But worse than having to be civil to the fatuous Mr. Tasbrough was keeping his mouth shut when, toward the end of June, a newspaperman at Battington, Vermont, was suddenly arrested as editor of Vermont Vigilance and author of all the pamphlets by Doremus and Lorinda. He went to concentration camp. Buck and Dan Wilgus and Sissy prevented Doremus from confessing, and from even going to call on the victim, and when, with Lorinda no longer there as confidante, Doremus tried to explain it all to Emma, she said, Wasn't it lucky that the government had blamed somebody else!
Emma had worked out the theory that the N.U. activity was some sort of a naughty game which kept her boy, Doremus, busy after his retirement. He was mildly nagging the Corpos. She wasn't sure that it was really nice to nag the legal authorities, but still, for a little fellow, her Doremus had always been surprisingly spunky—just like (she often confided to Sissy) a spunky little Scotch terrier she had owned when she was a girl—Mr. McNabbit its name had been, a little Scotch terrier, but my! so spunky he acted like he was a regular lion!
She was rather glad that Lorinda was gone, though she liked Lorinda and worried about how well she might do with a tea room in a new town, a town where she had never lived. But she just couldn't help feeling (she confided not only to Sissy but to Mary and Buck) that Lorinda, with all her wild crazy ideas about women's rights, and workmen being just as good as their employers, had a bad influence on Doremus's tendency to show off and shock people. (She mildly wondered why Buck and Sissy snorted so. She hadn't meant to say anything particularly funny!)
For too many years she had been used to Doremus's irregular routine to have her sleep disturbed by his returning from Buck's at the improper time to which she referred as "at all hours," but she did wish he would be "more on time for his meals," and she gave up the question of why, these days, he seemed to like to associate with Ordinary People like John Pollikop, Dan Wilgus, Daniel Babcock, and Pete Vutong—my! some people said Pete couldn't even read and write, and Doremus so educated and all! Why didn't he see more of lovely people like Frank Tasbrough and Professor Staubmeyer and Mr. R. C. Crowley and this new friend of his, the Hon. John Sullivan Reek?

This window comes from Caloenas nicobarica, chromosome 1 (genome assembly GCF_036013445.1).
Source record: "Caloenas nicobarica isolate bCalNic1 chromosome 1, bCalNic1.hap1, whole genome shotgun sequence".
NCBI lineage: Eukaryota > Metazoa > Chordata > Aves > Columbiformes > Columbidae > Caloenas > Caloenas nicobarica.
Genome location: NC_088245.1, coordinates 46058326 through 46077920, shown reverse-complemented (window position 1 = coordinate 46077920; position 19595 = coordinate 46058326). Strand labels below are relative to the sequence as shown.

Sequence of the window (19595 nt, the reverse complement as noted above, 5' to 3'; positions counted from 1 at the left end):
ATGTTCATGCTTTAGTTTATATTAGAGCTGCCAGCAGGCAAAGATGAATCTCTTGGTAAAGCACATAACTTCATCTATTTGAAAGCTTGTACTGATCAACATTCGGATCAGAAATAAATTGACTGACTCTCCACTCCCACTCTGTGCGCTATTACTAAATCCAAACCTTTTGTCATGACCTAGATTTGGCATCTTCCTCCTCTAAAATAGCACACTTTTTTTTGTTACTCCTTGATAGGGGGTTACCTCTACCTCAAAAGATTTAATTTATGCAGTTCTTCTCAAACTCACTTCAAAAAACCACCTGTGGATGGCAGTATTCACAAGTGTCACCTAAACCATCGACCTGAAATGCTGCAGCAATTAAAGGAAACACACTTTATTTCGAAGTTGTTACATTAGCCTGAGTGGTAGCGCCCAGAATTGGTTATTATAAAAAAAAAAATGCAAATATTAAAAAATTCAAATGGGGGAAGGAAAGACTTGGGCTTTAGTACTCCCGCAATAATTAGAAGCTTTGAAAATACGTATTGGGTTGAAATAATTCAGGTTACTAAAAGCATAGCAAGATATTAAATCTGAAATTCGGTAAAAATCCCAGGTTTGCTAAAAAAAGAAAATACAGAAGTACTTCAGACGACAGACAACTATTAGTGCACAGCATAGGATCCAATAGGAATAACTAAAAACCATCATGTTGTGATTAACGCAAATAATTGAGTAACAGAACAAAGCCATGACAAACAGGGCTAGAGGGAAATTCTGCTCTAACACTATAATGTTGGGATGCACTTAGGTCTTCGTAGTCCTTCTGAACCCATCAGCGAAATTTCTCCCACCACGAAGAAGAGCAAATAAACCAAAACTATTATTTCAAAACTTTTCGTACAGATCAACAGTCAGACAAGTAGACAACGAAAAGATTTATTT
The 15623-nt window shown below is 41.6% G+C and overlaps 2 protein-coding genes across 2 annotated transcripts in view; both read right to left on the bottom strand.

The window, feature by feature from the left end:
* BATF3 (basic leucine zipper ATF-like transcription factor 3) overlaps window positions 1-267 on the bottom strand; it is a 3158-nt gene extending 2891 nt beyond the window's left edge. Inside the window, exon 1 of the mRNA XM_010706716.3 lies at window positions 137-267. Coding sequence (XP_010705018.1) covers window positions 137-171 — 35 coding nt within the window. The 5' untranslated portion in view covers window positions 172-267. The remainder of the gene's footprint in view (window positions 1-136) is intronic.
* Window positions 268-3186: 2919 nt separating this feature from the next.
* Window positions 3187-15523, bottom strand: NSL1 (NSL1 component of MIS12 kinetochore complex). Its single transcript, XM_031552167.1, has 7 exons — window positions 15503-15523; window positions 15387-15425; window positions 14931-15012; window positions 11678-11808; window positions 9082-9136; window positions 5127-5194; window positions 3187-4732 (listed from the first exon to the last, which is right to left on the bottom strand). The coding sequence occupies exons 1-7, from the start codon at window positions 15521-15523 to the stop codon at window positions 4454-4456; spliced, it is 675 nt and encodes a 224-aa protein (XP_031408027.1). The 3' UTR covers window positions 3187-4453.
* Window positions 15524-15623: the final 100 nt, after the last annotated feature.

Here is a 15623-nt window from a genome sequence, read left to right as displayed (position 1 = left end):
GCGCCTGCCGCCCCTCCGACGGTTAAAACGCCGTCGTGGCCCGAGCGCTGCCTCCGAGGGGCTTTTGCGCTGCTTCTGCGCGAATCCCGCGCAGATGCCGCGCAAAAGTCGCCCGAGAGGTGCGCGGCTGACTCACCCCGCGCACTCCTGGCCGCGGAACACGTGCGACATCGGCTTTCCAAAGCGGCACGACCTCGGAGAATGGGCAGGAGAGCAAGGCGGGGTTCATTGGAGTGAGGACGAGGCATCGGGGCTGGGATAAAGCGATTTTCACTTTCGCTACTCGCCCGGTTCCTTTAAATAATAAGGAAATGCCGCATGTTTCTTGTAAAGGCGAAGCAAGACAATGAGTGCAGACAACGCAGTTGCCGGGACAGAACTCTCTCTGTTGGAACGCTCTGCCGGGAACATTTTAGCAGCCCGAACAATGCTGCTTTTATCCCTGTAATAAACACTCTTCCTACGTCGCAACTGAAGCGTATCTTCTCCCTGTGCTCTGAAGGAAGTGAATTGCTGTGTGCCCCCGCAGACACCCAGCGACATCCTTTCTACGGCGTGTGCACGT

Why couldn't he keep out of politics? She'd always said they were no occupation for a gentleman!
Like David, now ten years old (and like twenty or thirty million other Americans, from one to a hundred, but all of the same mental age), Emma thought the marching M.M.'s were a very fine show indeed, so much like movies of the Civil War, really quite educational; and while of course if Doremus didn't care for President Windrip, she was opposed to him also, yet didn't Mr. Windrip speak beautifully about pure language, church attendance, low taxation, and the American flag?
The realists, the makers of omelets, did climb, as Tasbrough had predicted. Colonel Dewey Haik, Commissioner of the Northeastern Province, became Secretary of War and High Marshal of M.M.'s, while the former secretary, Colonel Luthorne, retired to Kansas and the real-estate business and was well spoken of by all business men for being thus willing to give up the grandeur of Washington for duty toward practical affairs and his family, who were throughout the press depicted as having frequently missed him. It was rumored in N.U. cells that Haik might go higher even than Secretary of War; that Windrip was worried by the forced growth of a certain effeminacy in Lee Sarason under the arc light of glory.
Francis Tasbrough was elevated to District Commissionership at Hanover. But Mr. Sullivan Reek did not in series go on to be Provincial Commissioner. It was said that he had too many friends among just the old-line politicians whose jobs the Corpos were so enthusiastically taking. No, the new Provincial Commissioner, viceroy and general, was Military Judge Effingham Swan, the one man whom Mary Jessup Greenhill hated more than she did Shad Ledue.
Swan was a splendid commissioner. Within three days after taking office, he had John Sullivan Reek and seven assistant district commissioners arrested, tried, and imprisoned, all within twenty-four hours, and an eighty-year-old woman, mother of a New Underground agent but not otherwise accused of wickedness, penned in a concentration camp for the more desperate traitors. It was in a disused quarry which was always a foot deep in water. After he had sentenced her, Swan was said to have bowed to her most courteously.